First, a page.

Safe-sex message isn't getting out

According to a telephone survey published in
the November issue of "Science," of 10,000
heterosexuals surveyed only 17 percent of the
respondents with multiple, sex partners used
condoms. And according to a separate study pub-
lished in the Wall Street Journal, condom sales
have increased only 5 percent during the past year.
Despite increased awareness about AIDS, many
Americans continue to ignore the importance of
safe sex.
This should not be the case. Discussion of safe
sex should come out into the open, particularly
regarding the discussion of condoms. American
society must overcome the taboos surrounding
sexual activity to curb the spread of AIDS and
other sexually-transmitted diseases.
While abstinence and monogamy are the most
effective means of preventing disease transmis-
sion, they are not the only ones. Unfortunately, the
debate about safe sex is often defined by moralis-

facturers because some of their most popular
condoms include spermicide.
Even the Centers for Disease Control (CDC) has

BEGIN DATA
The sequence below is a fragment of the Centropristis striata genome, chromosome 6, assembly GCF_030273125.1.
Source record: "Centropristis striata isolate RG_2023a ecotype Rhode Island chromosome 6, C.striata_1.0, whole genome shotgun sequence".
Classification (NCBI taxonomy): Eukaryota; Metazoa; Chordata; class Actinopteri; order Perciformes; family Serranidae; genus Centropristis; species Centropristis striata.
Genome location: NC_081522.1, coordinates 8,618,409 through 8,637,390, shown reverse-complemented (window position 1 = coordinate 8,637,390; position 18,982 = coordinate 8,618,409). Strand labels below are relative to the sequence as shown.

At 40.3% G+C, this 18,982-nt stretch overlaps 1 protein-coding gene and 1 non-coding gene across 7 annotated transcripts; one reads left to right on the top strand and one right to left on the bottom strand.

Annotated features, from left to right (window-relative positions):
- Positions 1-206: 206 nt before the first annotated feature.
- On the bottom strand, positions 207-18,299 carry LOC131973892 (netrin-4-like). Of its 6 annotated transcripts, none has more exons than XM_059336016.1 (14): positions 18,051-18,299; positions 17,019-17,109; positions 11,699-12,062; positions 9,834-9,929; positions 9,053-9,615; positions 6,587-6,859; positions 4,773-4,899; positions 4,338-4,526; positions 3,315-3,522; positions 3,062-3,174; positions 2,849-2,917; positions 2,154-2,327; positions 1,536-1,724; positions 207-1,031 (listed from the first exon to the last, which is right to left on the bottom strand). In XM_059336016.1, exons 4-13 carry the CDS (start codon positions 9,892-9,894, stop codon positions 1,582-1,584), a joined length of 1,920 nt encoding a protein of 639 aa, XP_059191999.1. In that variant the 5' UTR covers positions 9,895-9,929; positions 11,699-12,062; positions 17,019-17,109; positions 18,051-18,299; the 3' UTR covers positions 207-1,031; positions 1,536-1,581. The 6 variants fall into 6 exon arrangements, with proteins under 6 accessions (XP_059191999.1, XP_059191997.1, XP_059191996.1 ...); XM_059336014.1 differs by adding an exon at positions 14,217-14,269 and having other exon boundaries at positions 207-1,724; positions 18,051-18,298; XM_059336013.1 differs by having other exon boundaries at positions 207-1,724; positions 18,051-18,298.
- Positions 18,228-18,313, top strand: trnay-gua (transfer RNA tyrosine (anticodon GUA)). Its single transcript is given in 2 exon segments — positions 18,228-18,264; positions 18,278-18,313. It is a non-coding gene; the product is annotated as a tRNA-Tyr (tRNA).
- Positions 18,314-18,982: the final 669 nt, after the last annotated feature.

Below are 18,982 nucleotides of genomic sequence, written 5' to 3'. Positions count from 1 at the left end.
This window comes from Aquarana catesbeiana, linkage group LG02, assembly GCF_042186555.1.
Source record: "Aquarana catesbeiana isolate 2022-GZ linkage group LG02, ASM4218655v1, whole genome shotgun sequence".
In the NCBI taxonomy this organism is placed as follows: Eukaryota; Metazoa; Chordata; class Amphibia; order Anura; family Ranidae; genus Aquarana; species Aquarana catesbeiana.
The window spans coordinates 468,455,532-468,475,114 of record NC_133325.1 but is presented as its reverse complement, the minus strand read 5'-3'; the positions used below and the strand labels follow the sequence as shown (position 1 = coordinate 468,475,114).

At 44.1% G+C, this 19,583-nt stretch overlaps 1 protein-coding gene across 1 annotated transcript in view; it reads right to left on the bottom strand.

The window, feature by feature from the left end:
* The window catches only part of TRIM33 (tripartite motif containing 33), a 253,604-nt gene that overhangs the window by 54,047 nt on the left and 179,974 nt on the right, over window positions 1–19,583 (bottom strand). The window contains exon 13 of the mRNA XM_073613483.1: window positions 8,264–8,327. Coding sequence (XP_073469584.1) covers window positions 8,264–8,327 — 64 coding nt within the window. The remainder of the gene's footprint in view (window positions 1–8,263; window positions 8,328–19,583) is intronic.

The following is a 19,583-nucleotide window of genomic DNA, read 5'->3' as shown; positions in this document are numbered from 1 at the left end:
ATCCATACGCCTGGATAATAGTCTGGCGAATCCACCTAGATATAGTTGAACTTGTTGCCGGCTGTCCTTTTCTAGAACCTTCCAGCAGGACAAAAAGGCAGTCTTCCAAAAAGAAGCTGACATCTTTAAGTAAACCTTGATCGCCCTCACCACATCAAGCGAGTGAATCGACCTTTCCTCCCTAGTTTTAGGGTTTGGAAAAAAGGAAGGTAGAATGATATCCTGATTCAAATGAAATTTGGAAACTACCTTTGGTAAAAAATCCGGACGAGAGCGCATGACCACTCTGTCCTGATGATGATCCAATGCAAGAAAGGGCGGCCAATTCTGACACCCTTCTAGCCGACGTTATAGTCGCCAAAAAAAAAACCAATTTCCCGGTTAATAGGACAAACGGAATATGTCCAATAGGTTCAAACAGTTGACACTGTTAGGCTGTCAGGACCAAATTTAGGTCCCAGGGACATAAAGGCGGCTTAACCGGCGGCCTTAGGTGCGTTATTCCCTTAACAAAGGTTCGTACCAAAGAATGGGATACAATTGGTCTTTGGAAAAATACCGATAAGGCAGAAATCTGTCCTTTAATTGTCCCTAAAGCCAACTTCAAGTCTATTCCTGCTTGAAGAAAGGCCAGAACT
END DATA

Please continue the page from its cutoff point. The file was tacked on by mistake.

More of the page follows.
found it difficult to get past the network censors. In
1987, the agency tried to air 38 public-service
television announcements containing blunt lan-
guage. The networks only approved one. In fact,
because of its inability to use the word "condom,"
the CDC was forced to produce a commercial
where a voice-over asks a young man, "If I were to
tell you that putting on a sock would save your life,
would you do it?" Apparently, when it comes to
talking about condoms, the "liberal media" are very
conservative.
The networks must abolish these restrictive poli-
cies. Networks have a unique role to play in in-
creasing awareness about AIDS and STDs. Televi-
sion, unlike any other medium, reaches many people
of many different backgrounds at all hours of the
day.

Save whales, boycott Norway

To the Daily:
I would like to draw my fellow
students' attention to an outrage
against morality, common sense
and international law. Norway has
recently announced plans to
resume whaling, that is, to
continue the slaughter of some of
the planet's most highly intelli-
gent creatures.
This killing is done by
particularly cruel means.

international cooperation on
environmental issues, this atrocity
was banned by the International
Whaling Commission in 1982,
with the moratorium taking effect
in 1986.
Now, Norway has turned its
back not only on preservation of
species threatened with extinction,
but on the global cooperation
which is the only way our own
species can save itself from the